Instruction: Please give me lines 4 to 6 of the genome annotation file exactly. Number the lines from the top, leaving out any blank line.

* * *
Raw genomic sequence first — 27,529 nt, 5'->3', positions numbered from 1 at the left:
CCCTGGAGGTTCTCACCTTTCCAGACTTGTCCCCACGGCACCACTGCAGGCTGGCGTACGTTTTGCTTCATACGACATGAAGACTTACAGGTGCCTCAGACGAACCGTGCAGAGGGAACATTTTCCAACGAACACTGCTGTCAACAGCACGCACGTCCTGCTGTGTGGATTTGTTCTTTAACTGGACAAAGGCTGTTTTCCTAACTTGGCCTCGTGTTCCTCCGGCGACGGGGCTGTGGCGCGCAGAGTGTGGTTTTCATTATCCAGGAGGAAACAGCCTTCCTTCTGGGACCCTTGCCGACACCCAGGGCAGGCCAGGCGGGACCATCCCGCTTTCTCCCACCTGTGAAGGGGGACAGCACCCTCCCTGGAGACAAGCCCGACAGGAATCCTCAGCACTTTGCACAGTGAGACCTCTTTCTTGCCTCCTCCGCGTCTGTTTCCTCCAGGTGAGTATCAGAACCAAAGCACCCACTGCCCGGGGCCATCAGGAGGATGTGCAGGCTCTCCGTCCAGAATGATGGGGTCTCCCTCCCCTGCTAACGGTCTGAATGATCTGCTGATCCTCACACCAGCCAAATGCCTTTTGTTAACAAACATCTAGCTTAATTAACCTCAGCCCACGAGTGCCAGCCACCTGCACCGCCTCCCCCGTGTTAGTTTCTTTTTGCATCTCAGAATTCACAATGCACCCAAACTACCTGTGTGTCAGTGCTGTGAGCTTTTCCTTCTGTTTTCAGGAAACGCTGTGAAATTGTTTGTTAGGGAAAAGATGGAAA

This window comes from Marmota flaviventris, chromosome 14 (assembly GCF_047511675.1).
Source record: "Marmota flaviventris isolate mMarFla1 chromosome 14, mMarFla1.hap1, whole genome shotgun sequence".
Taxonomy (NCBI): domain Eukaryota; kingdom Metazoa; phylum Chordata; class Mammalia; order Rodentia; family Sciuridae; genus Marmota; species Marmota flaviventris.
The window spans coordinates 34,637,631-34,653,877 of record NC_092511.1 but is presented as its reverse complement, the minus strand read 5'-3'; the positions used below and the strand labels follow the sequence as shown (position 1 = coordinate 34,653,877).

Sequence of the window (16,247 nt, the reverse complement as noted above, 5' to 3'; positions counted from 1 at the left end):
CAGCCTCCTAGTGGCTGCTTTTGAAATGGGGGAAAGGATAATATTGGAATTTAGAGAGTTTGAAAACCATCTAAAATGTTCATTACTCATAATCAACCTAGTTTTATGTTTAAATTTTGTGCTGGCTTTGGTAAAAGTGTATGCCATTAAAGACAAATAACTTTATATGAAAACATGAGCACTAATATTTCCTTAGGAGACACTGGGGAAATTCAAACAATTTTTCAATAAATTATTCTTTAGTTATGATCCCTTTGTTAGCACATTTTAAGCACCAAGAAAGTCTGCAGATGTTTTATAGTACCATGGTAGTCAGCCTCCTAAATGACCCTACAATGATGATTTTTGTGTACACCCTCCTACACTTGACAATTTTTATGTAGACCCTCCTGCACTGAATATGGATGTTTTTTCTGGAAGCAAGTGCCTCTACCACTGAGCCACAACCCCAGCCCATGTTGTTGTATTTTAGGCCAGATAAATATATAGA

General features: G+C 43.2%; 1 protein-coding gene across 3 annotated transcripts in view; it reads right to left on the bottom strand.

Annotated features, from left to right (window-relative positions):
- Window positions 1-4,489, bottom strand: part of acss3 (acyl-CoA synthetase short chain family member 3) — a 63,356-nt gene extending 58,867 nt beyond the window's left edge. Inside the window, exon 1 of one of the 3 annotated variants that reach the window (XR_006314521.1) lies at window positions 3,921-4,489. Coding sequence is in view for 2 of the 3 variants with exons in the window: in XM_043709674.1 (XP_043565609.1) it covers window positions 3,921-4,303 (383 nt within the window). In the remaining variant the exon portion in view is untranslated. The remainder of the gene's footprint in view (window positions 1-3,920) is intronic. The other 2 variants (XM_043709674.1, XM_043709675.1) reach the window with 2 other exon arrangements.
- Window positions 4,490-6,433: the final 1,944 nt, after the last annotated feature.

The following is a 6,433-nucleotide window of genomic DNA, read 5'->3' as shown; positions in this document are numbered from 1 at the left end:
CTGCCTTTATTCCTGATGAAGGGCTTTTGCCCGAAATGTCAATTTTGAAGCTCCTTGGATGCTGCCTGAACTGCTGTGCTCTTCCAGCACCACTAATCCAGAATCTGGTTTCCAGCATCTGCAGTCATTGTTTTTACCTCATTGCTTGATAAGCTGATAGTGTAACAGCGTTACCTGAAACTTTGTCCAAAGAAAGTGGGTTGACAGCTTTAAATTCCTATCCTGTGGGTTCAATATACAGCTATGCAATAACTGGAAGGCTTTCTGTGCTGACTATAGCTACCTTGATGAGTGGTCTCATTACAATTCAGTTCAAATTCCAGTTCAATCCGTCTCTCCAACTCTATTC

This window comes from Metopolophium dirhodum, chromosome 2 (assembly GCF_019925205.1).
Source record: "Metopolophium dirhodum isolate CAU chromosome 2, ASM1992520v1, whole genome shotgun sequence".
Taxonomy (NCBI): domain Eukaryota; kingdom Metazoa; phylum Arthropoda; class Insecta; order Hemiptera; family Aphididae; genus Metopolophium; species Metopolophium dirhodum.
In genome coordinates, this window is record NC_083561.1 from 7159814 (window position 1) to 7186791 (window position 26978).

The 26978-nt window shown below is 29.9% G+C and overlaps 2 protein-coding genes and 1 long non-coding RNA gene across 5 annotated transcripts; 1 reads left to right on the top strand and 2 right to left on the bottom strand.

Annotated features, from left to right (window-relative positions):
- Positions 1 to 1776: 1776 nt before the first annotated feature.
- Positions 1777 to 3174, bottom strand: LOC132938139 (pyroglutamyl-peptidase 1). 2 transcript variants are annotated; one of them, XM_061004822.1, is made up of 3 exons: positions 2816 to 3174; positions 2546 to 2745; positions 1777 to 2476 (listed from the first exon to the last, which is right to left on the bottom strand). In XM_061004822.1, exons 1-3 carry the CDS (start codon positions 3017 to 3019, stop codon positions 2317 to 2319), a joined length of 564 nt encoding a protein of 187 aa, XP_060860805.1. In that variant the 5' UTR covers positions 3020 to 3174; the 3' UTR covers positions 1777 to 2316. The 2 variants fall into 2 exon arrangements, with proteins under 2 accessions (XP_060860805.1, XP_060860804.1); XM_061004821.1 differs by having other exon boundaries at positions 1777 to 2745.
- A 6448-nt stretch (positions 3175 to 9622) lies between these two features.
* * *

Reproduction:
Source record: "Marmota flaviventris isolate mMarFla1 chromosome 14, mMarFla1.hap1, whole genome shotgun sequence".
Taxonomy (NCBI): domain Eukaryota; kingdom Metazoa; phylum Chordata; class Mammalia; order Rodentia; family Sciuridae; genus Marmota; species Marmota flaviventris.
The window spans coordinates 34,637,631-34,653,877 of record NC_092511.1 but is presented as its reverse complement, the minus strand read 5'-3'; the positions used below and the strand labels follow the sequence as shown (position 1 = coordinate 34,653,877).